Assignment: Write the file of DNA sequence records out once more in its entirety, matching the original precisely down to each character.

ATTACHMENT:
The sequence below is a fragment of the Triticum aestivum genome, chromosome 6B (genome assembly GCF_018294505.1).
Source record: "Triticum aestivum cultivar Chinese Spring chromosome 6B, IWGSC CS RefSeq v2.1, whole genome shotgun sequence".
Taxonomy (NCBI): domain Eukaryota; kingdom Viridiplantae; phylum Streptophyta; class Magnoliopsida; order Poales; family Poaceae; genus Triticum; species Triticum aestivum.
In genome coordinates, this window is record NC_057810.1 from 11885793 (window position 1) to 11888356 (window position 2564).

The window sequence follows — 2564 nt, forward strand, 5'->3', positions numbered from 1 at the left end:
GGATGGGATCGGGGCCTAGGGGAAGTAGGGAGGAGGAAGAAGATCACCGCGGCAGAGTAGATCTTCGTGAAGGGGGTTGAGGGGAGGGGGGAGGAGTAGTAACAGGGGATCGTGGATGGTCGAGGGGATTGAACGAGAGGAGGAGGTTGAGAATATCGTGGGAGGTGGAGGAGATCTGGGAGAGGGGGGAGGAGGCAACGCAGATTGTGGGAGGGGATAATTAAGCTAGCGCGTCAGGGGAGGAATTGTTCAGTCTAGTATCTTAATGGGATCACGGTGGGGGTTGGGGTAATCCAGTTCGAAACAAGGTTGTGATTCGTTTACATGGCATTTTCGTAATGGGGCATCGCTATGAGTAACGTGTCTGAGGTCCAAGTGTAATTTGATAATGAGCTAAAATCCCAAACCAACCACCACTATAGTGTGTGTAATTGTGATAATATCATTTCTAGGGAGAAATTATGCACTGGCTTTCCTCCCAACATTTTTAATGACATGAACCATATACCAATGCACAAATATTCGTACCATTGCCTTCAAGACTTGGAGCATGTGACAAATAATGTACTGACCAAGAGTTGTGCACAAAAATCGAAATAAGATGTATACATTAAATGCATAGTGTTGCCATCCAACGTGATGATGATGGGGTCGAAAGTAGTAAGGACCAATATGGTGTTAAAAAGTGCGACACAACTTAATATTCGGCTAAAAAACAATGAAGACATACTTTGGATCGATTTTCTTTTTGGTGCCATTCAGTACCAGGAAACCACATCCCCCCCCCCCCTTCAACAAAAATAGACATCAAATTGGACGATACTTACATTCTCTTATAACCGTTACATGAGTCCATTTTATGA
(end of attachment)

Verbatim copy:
The sequence below is a fragment of the Triticum aestivum genome, chromosome 6B (genome assembly GCF_018294505.1).
Source record: "Triticum aestivum cultivar Chinese Spring chromosome 6B, IWGSC CS RefSeq v2.1, whole genome shotgun sequence".
Taxonomy (NCBI): domain Eukaryota; kingdom Viridiplantae; phylum Streptophyta; class Magnoliopsida; order Poales; family Poaceae; genus Triticum; species Triticum aestivum.
In genome coordinates, this window is record NC_057810.1 from 11885793 (window position 1) to 11888356 (window position 2564).

The window sequence follows — 2564 nt, forward strand, 5'->3', positions numbered from 1 at the left end:
GGATGGGATCGGGGCCTAGGGGAAGTAGGGAGGAGGAAGAAGATCACCGCGGCAGAGTAGATCTTCGTGAAGGGGGTTGAGGGGAGGGGGGAGGAGTAGTAACAGGGGATCGTGGATGGTCGAGGGGATTGAACGAGAGGAGGAGGTTGAGAATATCGTGGGAGGTGGAGGAGATCTGGGAGAGGGGGGAGGAGGCAACGCAGATTGTGGGAGGGGATAATTAAGCTAGCGCGTCAGGGGAGGAATTGTTCAGTCTAGTATCTTAATGGGATCACGGTGGGGGTTGGGGTAATCCAGTTCGAAACAAGGTTGTGATTCGTTTACATGGCATTTTCGTAATGGGGCATCGCTATGAGTAACGTGTCTGAGGTCCAAGTGTAATTTGATAATGAGCTAAAATCCCAAACCAACCACCACTATAGTGTGTGTAATTGTGATAATATCATTTCTAGGGAGAAATTATGCACTGGCTTTCCTCCCAACATTTTTAATGACATGAACCATATACCAATGCACAAATATTCGTACCATTGCCTTCAAGACTTGGAGCATGTGACAAATAATGTACTGACCAAGAGTTGTGCACAAAAATCGAAATAAGATGTATACATTAAATGCATAGTGTTGCCATCCAACGTGATGATGATGGGGTCGAAAGTAGTAAGGACCAATATGGTGTTAAAAAGTGCGACACAACTTAATATTCGGCTAAAAAACAATGAAGACATACTTTGGATCGATTTTCTTTTTGGTGCCATTCAGTACCAGGAAACCACATCCCCCCCCCCCCTTCAACAAAAATAGACATCAAATTGGACGATACTTACATTCTCTTATAACCGTTACATGAGTCCATTTTATGA